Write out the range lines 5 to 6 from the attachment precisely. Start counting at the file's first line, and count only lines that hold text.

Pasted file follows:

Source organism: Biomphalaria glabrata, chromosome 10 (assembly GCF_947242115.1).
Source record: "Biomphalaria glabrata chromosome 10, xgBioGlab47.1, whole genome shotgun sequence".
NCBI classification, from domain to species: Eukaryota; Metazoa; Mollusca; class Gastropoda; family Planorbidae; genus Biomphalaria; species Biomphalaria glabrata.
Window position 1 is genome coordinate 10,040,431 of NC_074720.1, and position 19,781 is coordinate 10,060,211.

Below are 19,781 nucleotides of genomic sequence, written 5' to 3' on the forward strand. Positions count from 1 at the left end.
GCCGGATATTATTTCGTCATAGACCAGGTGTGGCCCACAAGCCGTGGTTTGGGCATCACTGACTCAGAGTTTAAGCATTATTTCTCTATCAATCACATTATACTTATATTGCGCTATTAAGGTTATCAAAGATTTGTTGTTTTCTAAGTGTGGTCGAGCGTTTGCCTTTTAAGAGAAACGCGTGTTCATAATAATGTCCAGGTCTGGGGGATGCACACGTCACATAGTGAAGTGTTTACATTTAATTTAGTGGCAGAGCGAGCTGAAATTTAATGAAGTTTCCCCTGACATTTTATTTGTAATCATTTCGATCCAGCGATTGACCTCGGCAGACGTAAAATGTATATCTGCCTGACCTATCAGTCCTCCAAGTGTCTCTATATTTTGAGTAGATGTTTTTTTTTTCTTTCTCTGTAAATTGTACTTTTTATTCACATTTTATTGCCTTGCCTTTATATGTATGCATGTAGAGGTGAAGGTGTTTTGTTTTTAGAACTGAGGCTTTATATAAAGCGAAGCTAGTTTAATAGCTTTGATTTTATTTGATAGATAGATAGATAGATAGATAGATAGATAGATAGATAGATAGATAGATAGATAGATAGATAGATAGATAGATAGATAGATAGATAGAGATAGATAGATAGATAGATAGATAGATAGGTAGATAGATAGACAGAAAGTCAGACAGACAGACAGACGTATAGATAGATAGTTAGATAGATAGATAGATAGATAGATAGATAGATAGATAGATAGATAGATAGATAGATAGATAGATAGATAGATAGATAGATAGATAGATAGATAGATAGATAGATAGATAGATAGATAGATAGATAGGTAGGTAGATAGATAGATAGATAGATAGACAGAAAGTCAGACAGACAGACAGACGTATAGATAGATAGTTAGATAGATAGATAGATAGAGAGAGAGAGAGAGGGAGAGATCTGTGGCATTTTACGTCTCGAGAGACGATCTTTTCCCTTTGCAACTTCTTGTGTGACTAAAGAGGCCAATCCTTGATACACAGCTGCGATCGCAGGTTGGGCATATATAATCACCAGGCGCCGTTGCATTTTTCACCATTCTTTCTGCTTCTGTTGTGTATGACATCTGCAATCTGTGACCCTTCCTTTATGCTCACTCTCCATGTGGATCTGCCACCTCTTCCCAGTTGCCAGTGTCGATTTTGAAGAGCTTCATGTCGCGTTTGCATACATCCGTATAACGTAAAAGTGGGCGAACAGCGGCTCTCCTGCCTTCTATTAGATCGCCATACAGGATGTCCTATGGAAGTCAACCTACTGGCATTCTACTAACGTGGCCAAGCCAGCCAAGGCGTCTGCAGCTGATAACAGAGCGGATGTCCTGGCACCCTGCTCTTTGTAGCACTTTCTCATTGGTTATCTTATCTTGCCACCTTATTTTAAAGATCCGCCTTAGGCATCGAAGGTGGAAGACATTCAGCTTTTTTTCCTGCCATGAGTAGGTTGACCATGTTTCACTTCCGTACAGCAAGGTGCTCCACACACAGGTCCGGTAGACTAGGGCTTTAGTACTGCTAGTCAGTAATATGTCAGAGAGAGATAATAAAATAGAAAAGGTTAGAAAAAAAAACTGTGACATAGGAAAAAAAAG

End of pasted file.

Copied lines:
Below are 19,781 nucleotides of genomic sequence, written 5' to 3' on the forward strand. Positions count from 1 at the left end.
GCCGGATATTATTTCGTCATAGACCAGGTGTGGCCCACAAGCCGTGGTTTGGGCATCACTGACTCAGAGTTTAAGCATTATTTCTCTATCAATCACATTATACTTATATTGCGCTATTAAGGTTATCAAAGATTTGTTGTTTTCTAAGTGTGGTCGAGCGTTTGCCTTTTAAGAGAAACGCGTGTTCATAATAATGTCCAGGTCTGGGGGATGCACACGTCACATAGTGAAGTGTTTACATTTAATTTAGTGGCAGAGCGAGCTGAAATTTAATGAAGTTTCCCCTGACATTTTATTTGTAATCATTTCGATCCAGCGATTGACCTCGGCAGACGTAAAATGTATATCTGCCTGACCTATCAGTCCTCCAAGTGTCTCTATATTTTGAGTAGATGTTTTTTTTTTCTTTCTCTGTAAATTGTACTTTTTATTCACATTTTATTGCCTTGCCTTTATATGTATGCATGTAGAGGTGAAGGTGTTTTGTTTTTAGAACTGAGGCTTTATATAAAGCGAAGCTAGTTTAATAGCTTTGATTTTATTTGATAGATAGATAGATAGATAGATAGATAGATAGATAGATAGATAGATAGATAGATAGATAGATAGATAGATAGATAGATAGATAGATAGAGATAGATAGATAGATAGATAGATAGATAGGTAGATAGATAGACAGAAAGTCAGACAGACAGACAGACGTATAGATAGATAGTTAGATAGATAGATAGATAGATAGATAGATAGATAGATAGATAGATAGATAGATAGATAGATAGATAGATAGATAGATAGATAGATAGATAGATAGATAGATAGATAGATAGATAGATAGATAGATAGGTAGGTAGATAGATAGATAGATAGATAGACAGAAAGTCAGACAGACAGACAGACGTATAGATAGATAGTTAGATAGATAGATAGATAGAGAGAGAGAGAGAGGGAGAGATCTGTGGCATTTTACGTCTCGAGAGACGATCTTTTCCCTTTGCAACTTCTTGTGTGACTAAAGAGGCCAATCCTTGATACACAGCTGCGATCGCAGGTTGGGCATATATAATCACCAGGCGCCGTTGCATTTTTCACCATTCTTTCTGCTTCTGTTGTGTATGACATCTGCAATCTGTGACCCTTCCTTTATGCTCACTCTCCATGTGGATCTGCCACCTCTTCCCAGTTGCCAGTGTCGATTTTGAAGAGCTTCATGTCGCGTTTGCATACATCCGTATAACGTAAAAGTGGGCGAACAGCGGCTCTCCTGCCTTCTATTAGATCGCCATACAGGATGTCCTATGGAAGTCAACCTACTGGCATTCTACTAACGTGGCCAAGCCAGCCAAGGCGTCTGCAGCTGATAACAGAGCGGATGTCCTGGCACCCTGCTCTTTGTAGCACTTTCTCATTGGTTATCTTATCTTGCCACCTTATTTTAAAGATCCGCCTTAGGCATCGAAGGTGGAAGACATTCAGCTTTTTTTCCTGCCATGAGTAGGTTGACCATGTTTCACTTCCGTACAGCAAGGTGCTCCACACACAGGTCCGGTAGACTAGGGCTTTAGTACTGCTAGTCAGTAATATGTCAGAGAGAGATAATAAAATAGAAAAGGTTAGAAAAAAAAACTGTGACATAGGAAAAAAAAG